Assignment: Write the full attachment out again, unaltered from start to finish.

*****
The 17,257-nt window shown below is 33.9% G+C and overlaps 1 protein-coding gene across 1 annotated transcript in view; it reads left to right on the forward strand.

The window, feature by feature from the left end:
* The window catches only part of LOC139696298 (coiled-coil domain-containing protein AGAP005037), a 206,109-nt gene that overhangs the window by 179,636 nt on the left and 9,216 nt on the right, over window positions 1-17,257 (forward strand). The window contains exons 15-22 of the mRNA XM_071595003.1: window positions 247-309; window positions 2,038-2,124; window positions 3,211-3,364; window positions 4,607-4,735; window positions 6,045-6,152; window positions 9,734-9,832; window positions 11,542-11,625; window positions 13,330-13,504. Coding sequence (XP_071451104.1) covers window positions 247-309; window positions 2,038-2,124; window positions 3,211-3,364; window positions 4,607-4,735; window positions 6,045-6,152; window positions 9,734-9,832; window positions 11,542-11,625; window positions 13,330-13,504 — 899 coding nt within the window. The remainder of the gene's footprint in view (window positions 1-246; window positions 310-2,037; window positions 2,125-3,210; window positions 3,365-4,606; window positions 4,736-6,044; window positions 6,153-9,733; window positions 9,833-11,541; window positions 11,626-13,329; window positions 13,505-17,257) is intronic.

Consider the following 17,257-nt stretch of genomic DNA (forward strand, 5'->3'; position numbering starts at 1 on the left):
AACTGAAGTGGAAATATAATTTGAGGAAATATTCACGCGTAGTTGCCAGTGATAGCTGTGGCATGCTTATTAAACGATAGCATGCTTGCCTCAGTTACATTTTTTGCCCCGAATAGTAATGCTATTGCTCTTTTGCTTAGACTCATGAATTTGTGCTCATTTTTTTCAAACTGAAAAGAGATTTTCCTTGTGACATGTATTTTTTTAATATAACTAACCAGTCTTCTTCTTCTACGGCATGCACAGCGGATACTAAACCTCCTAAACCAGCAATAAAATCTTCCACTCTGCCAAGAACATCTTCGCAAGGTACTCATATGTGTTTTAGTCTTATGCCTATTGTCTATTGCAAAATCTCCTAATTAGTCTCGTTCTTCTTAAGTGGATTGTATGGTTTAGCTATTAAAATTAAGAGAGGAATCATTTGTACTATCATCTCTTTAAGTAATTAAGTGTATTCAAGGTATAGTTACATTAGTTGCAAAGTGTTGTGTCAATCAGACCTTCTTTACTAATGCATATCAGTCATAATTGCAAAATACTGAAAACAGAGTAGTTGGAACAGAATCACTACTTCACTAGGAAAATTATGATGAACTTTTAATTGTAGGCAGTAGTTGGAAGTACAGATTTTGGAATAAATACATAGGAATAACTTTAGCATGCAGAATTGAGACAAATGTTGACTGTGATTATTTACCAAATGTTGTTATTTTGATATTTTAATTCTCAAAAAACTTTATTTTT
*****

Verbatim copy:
The 17,257-nt window shown below is 33.9% G+C and overlaps 1 protein-coding gene across 1 annotated transcript in view; it reads left to right on the forward strand.

The window, feature by feature from the left end:
* The window catches only part of LOC139696298 (coiled-coil domain-containing protein AGAP005037), a 206,109-nt gene that overhangs the window by 179,636 nt on the left and 9,216 nt on the right, over window positions 1-17,257 (forward strand). The window contains exons 15-22 of the mRNA XM_071595003.1: window positions 247-309; window positions 2,038-2,124; window positions 3,211-3,364; window positions 4,607-4,735; window positions 6,045-6,152; window positions 9,734-9,832; window positions 11,542-11,625; window positions 13,330-13,504. Coding sequence (XP_071451104.1) covers window positions 247-309; window positions 2,038-2,124; window positions 3,211-3,364; window positions 4,607-4,735; window positions 6,045-6,152; window positions 9,734-9,832; window positions 11,542-11,625; window positions 13,330-13,504 — 899 coding nt within the window. The remainder of the gene's footprint in view (window positions 1-246; window positions 310-2,037; window positions 2,125-3,210; window positions 3,365-4,606; window positions 4,736-6,044; window positions 6,153-9,733; window positions 9,833-11,541; window positions 11,626-13,329; window positions 13,505-17,257) is intronic.

Consider the following 17,257-nt stretch of genomic DNA (forward strand, 5'->3'; position numbering starts at 1 on the left):
AACTGAAGTGGAAATATAATTTGAGGAAATATTCACGCGTAGTTGCCAGTGATAGCTGTGGCATGCTTATTAAACGATAGCATGCTTGCCTCAGTTACATTTTTTGCCCCGAATAGTAATGCTATTGCTCTTTTGCTTAGACTCATGAATTTGTGCTCATTTTTTTCAAACTGAAAAGAGATTTTCCTTGTGACATGTATTTTTTTAATATAACTAACCAGTCTTCTTCTTCTACGGCATGCACAGCGGATACTAAACCTCCTAAACCAGCAATAAAATCTTCCACTCTGCCAAGAACATCTTCGCAAGGTACTCATATGTGTTTTAGTCTTATGCCTATTGTCTATTGCAAAATCTCCTAATTAGTCTCGTTCTTCTTAAGTGGATTGTATGGTTTAGCTATTAAAATTAAGAGAGGAATCATTTGTACTATCATCTCTTTAAGTAATTAAGTGTATTCAAGGTATAGTTACATTAGTTGCAAAGTGTTGTGTCAATCAGACCTTCTTTACTAATGCATATCAGTCATAATTGCAAAATACTGAAAACAGAGTAGTTGGAACAGAATCACTACTTCACTAGGAAAATTATGATGAACTTTTAATTGTAGGCAGTAGTTGGAAGTACAGATTTTGGAATAAATACATAGGAATAACTTTAGCATGCAGAATTGAGACAAATGTTGACTGTGATTATTTACCAAATGTTGTTATTTTGATATTTTAATTCTCAAAAAACTTTATTTTT